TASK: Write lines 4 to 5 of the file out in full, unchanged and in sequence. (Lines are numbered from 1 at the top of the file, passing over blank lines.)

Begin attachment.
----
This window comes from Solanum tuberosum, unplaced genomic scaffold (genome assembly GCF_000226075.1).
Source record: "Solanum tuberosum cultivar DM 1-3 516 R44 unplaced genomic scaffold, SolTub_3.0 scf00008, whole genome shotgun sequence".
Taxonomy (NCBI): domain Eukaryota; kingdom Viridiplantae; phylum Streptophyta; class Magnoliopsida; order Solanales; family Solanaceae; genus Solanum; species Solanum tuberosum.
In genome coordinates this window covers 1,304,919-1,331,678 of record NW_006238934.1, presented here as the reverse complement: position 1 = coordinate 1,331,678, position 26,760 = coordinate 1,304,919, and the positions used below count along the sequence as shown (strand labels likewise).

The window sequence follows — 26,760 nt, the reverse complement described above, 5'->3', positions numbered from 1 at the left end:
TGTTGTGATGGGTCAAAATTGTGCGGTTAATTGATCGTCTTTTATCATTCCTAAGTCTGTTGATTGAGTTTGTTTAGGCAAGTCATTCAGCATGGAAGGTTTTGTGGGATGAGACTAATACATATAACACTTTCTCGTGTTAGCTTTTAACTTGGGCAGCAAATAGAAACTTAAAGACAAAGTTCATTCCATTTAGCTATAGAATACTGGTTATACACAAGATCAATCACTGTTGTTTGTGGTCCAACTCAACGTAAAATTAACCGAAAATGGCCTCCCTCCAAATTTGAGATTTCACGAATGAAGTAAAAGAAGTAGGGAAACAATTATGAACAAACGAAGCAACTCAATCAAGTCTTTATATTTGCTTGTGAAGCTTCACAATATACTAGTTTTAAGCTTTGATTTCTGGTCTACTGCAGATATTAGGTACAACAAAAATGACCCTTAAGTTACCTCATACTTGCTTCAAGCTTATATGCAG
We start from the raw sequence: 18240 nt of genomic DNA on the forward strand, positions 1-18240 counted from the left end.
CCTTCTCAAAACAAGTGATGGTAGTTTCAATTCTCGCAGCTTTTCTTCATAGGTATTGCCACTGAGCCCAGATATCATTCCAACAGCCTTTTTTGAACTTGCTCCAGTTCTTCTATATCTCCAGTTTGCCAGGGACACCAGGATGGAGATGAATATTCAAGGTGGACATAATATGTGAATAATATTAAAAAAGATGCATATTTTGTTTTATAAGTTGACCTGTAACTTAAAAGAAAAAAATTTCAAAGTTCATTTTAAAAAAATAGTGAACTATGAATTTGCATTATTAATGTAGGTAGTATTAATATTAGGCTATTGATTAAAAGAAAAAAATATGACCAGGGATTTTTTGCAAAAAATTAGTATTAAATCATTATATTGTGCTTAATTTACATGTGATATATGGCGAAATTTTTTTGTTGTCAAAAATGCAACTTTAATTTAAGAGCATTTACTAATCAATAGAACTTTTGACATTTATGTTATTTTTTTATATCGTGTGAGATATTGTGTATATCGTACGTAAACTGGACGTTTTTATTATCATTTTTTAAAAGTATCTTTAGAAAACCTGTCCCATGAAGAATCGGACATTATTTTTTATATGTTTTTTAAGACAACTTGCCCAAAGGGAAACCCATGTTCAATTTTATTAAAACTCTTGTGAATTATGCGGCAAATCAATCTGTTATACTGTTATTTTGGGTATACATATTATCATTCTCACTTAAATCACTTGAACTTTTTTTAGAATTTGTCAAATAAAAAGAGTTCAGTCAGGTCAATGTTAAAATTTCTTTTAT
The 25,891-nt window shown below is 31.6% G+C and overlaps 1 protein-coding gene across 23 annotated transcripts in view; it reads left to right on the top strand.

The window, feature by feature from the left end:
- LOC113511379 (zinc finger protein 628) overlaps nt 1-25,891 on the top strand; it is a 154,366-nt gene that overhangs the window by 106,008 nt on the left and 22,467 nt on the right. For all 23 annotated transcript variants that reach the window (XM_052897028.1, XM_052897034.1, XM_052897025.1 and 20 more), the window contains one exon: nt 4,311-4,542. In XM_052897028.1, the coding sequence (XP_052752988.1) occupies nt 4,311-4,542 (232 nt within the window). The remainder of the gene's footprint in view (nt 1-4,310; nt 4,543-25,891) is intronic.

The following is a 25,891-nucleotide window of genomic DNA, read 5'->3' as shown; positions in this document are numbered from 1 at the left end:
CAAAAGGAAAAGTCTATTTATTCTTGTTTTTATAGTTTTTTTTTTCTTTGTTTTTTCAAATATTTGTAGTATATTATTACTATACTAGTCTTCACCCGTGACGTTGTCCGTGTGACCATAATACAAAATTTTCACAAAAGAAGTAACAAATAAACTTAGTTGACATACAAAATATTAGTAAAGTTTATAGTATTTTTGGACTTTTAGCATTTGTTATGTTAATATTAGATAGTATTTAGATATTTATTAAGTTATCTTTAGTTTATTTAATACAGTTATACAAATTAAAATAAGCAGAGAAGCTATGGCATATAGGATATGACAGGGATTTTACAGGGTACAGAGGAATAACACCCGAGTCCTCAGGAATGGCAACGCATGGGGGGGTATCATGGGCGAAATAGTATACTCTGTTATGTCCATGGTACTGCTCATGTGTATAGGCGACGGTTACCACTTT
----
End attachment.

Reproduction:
In genome coordinates this window covers 1,304,919-1,331,678 of record NW_006238934.1, presented here as the reverse complement: position 1 = coordinate 1,331,678, position 26,760 = coordinate 1,304,919, and the positions used below count along the sequence as shown (strand labels likewise).

The window sequence follows — 26,760 nt, the reverse complement described above, 5'->3', positions numbered from 1 at the left end: